The relatively large-scale consumption of legumes and cereals is another nutritional characteristic that markedly sets apart ancient Greeks from other European peoples. Legumes and cereals were the fare of the poor and constituted the dietary basis for the majority of Greeks who could not often afford expensive meat, both in ancient and more recent times.
The most common legumes were broad beans, lupines, peas, chickpeas, lentils, and beans; also, quite popular was fava, a thick puree of broad beans. Given the fact that pulses were the stable food of the poor and rarely formed part of lavish banquets, very little is known today about their preparation.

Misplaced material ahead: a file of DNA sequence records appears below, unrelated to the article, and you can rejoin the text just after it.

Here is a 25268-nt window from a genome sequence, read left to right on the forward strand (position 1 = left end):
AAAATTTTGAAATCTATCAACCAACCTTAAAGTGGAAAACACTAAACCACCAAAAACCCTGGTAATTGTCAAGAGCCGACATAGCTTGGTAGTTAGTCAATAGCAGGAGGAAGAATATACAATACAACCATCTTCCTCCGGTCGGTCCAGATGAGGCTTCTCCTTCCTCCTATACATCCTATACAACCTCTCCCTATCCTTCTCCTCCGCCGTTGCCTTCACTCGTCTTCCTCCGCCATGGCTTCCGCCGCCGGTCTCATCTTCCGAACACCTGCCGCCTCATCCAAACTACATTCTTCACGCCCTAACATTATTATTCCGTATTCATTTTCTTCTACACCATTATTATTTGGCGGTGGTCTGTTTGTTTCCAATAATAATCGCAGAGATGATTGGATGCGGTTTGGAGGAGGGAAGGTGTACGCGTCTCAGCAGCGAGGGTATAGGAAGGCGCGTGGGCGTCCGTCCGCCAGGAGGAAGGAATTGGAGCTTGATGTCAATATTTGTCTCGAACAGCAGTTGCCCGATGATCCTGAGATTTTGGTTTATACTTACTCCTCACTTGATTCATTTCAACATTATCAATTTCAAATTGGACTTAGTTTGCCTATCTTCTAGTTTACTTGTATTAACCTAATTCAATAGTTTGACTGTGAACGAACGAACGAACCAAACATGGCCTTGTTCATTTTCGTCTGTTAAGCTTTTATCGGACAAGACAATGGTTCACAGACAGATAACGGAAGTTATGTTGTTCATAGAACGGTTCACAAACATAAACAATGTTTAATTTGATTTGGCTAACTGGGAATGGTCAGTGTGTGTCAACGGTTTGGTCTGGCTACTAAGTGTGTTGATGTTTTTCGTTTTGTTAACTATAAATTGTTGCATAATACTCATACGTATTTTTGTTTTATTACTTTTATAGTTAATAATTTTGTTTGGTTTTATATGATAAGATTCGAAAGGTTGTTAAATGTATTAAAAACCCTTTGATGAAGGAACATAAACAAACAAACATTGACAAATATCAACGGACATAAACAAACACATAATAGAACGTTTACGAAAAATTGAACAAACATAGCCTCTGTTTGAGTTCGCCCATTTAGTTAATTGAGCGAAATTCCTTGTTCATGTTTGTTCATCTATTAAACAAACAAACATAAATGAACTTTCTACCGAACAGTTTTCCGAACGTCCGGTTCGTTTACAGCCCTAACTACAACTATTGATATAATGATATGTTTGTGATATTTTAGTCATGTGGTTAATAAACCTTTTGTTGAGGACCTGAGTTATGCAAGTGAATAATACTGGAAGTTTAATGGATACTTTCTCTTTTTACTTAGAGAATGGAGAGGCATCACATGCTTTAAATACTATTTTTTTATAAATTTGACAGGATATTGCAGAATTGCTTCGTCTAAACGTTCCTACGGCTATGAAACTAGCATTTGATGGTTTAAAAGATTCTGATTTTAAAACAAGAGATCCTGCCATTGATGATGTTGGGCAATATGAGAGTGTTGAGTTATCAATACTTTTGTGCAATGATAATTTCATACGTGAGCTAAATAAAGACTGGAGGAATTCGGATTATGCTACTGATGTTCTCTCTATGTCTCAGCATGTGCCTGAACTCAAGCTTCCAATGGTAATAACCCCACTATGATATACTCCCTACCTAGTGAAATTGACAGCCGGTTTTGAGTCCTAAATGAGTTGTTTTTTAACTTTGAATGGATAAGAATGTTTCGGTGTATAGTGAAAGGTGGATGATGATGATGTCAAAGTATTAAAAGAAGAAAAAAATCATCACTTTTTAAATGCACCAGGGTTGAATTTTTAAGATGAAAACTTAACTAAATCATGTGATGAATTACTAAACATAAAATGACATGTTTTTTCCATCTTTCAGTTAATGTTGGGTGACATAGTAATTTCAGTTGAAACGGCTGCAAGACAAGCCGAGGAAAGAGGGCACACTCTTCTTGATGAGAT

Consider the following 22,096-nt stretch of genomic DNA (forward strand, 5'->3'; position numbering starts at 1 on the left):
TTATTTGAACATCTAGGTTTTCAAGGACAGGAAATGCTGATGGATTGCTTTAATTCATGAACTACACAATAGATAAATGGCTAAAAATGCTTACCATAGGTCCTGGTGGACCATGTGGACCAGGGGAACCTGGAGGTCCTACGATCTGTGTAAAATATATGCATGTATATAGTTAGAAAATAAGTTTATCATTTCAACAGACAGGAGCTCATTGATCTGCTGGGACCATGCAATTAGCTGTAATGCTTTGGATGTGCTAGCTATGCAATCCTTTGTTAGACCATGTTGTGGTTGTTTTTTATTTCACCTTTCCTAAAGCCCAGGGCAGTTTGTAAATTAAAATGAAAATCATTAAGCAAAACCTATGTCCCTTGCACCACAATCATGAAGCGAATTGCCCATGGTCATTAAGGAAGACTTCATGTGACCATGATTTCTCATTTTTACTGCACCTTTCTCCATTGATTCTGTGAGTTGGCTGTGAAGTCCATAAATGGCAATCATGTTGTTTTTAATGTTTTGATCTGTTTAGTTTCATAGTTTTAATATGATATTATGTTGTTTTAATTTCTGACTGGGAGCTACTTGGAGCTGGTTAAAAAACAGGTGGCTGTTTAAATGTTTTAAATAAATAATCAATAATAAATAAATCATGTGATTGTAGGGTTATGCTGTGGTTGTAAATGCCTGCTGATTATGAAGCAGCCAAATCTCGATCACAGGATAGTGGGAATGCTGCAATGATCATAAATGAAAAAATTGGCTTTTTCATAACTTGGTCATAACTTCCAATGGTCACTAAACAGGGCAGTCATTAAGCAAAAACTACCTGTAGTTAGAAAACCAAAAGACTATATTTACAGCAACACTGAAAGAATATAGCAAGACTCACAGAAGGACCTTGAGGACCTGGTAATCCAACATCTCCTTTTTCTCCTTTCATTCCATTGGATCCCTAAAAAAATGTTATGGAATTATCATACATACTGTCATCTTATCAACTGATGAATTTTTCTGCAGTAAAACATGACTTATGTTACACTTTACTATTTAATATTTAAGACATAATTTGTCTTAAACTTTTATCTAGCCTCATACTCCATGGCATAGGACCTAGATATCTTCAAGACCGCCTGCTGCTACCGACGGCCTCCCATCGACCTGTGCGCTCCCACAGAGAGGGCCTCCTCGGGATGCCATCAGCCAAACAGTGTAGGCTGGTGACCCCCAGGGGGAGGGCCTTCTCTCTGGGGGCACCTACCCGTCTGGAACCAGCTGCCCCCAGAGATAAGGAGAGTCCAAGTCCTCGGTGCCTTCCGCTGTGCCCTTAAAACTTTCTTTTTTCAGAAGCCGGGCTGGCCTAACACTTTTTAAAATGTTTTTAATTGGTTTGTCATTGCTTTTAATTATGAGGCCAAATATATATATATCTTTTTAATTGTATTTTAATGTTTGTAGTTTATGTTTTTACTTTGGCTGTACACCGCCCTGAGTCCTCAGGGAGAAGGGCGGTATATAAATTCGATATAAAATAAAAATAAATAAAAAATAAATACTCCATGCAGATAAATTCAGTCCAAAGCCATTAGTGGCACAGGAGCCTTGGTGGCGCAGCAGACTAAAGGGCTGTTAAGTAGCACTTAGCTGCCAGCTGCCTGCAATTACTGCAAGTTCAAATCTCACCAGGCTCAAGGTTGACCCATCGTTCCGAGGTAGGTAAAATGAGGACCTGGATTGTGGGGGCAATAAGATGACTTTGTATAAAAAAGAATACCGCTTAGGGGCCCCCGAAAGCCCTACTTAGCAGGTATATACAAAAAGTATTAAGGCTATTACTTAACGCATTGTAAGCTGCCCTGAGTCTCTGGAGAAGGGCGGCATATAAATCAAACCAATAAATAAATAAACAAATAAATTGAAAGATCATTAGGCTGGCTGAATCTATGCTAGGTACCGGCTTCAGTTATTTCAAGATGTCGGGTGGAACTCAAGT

Cereals were chiefly used in bread-making. Our Greek forebearers ate bread on a large scale; alfiton (barley bread) was destined for the popular masses, while artos (wheat bread) was a commodity enjoyed by the privileged few. Among the known types of bread were those made from millet, eikorn wheat (Triticum monococcum), spelt (Triticum spelta) and olyra, a variety of barley that often served as cattle feed. With bread as their basic foodstuff, the ancient Greeks eventually came to devise dozens of methods of using cereals for bread-making; among other things, their inventiveness led tham to add spices to the dough (sesame, mint, fennel), as well as other ingredients such as olive oil, cheese or honey in order to enrich and vary the flavor of the bread.